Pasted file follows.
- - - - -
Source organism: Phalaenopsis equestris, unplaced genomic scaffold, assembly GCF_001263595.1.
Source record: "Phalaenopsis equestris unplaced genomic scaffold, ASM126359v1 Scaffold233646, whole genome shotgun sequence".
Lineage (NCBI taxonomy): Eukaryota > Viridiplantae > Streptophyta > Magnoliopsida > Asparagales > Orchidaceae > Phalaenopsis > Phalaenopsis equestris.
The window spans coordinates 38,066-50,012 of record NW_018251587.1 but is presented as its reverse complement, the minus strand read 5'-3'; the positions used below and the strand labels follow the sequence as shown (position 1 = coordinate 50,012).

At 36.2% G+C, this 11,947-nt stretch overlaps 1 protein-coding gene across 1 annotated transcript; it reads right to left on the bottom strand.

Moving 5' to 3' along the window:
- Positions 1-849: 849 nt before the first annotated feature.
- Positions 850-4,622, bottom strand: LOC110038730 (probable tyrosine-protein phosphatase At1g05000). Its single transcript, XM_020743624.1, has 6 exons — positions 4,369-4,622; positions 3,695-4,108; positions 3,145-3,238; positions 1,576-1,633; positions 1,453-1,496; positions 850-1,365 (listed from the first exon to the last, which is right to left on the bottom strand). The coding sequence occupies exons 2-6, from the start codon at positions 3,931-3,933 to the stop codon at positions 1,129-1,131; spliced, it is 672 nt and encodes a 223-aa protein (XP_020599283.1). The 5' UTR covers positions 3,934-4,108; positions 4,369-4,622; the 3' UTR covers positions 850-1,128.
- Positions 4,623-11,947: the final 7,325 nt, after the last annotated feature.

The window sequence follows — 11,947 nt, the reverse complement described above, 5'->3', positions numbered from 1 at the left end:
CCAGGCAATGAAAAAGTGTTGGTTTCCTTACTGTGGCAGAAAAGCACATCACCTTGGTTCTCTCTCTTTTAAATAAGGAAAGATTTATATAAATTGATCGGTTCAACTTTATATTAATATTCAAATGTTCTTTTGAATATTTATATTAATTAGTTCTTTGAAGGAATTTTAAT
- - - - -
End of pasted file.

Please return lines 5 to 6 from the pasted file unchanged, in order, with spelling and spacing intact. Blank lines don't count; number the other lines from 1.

At 36.2% G+C, this 11,947-nt stretch overlaps 1 protein-coding gene across 1 annotated transcript; it reads right to left on the bottom strand.

Moving 5' to 3' along the window: